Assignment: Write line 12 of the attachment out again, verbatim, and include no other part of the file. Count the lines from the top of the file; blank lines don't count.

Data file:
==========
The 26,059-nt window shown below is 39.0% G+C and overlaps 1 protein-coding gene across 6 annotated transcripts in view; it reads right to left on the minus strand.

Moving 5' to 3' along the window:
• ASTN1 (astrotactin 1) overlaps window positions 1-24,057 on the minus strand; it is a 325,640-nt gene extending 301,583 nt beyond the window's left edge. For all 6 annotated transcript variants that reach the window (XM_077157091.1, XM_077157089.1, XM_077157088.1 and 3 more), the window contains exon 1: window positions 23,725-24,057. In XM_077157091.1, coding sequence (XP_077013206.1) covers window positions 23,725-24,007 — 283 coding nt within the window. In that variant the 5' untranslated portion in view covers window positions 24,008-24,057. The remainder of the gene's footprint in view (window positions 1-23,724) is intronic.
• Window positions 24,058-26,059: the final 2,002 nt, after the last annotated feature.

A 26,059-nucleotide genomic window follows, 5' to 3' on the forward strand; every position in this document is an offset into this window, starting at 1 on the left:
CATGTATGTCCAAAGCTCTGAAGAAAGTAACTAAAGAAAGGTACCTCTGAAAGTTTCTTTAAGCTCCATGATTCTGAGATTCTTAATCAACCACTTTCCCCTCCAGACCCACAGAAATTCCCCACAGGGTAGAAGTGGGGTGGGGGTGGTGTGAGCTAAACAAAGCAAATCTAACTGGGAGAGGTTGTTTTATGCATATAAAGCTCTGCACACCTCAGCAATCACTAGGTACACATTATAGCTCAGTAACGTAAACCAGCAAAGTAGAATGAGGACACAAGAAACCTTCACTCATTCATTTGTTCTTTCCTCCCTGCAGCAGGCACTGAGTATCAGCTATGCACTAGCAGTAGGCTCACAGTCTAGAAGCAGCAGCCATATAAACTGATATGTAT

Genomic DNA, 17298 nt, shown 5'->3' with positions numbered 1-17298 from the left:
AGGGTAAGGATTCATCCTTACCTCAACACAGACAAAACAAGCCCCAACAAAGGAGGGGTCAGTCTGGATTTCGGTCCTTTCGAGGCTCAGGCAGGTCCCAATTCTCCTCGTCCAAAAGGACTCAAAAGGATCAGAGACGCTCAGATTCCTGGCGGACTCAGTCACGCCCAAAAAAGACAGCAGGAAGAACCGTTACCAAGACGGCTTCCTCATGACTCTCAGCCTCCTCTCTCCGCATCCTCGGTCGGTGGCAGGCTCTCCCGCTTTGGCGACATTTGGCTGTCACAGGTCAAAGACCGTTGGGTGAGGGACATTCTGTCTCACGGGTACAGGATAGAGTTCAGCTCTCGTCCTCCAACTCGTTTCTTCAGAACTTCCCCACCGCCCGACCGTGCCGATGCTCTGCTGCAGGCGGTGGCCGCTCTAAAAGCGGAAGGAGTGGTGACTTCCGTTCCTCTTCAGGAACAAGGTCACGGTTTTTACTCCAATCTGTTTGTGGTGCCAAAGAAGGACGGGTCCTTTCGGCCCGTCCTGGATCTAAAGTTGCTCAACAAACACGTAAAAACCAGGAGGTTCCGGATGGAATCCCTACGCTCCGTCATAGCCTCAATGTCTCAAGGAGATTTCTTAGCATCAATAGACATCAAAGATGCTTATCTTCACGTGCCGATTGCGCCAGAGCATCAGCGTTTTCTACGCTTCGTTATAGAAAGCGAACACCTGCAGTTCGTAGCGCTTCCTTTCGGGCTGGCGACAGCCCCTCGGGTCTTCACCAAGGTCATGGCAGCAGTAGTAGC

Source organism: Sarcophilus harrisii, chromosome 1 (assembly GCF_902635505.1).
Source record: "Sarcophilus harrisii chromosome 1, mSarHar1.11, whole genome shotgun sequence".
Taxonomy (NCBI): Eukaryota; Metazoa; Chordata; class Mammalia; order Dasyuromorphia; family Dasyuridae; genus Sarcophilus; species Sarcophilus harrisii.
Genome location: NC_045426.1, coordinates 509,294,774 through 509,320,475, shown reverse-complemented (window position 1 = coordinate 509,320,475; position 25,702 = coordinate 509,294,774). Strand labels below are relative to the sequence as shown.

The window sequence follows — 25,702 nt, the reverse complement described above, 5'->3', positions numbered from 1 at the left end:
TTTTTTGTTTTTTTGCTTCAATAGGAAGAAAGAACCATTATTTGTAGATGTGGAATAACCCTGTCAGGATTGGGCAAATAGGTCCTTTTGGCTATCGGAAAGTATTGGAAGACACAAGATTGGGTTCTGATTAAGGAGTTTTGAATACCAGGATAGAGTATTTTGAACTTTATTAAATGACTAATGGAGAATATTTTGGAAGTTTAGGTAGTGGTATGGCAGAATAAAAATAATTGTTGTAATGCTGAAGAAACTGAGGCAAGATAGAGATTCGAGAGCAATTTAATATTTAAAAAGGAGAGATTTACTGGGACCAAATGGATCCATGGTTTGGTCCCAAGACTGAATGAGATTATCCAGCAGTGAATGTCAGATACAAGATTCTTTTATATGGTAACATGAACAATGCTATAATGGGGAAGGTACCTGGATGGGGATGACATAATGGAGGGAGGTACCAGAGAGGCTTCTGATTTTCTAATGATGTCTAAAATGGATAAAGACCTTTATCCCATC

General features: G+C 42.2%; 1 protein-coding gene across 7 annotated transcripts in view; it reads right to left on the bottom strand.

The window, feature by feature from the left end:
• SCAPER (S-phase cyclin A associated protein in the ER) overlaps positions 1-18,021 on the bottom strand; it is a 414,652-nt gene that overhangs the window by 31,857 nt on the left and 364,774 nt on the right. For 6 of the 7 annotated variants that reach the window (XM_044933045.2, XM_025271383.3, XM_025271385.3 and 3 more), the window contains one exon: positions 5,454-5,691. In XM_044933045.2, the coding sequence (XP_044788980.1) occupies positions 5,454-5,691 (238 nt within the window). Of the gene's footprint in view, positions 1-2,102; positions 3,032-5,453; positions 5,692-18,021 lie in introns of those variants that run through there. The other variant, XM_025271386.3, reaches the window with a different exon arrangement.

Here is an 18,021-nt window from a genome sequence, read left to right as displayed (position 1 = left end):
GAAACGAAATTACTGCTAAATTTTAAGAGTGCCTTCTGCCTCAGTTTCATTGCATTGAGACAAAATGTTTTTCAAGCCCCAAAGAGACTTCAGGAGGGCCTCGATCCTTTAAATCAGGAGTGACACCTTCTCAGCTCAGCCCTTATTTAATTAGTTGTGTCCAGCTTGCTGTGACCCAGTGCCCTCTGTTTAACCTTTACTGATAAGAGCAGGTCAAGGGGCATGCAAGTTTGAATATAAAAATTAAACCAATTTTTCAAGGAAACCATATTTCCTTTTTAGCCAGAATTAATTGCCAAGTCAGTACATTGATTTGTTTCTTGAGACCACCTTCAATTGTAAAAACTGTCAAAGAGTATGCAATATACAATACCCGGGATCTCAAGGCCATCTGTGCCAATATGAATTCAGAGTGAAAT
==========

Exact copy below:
Genome location: NC_045426.1, coordinates 509,294,774 through 509,320,475, shown reverse-complemented (window position 1 = coordinate 509,320,475; position 25,702 = coordinate 509,294,774). Strand labels below are relative to the sequence as shown.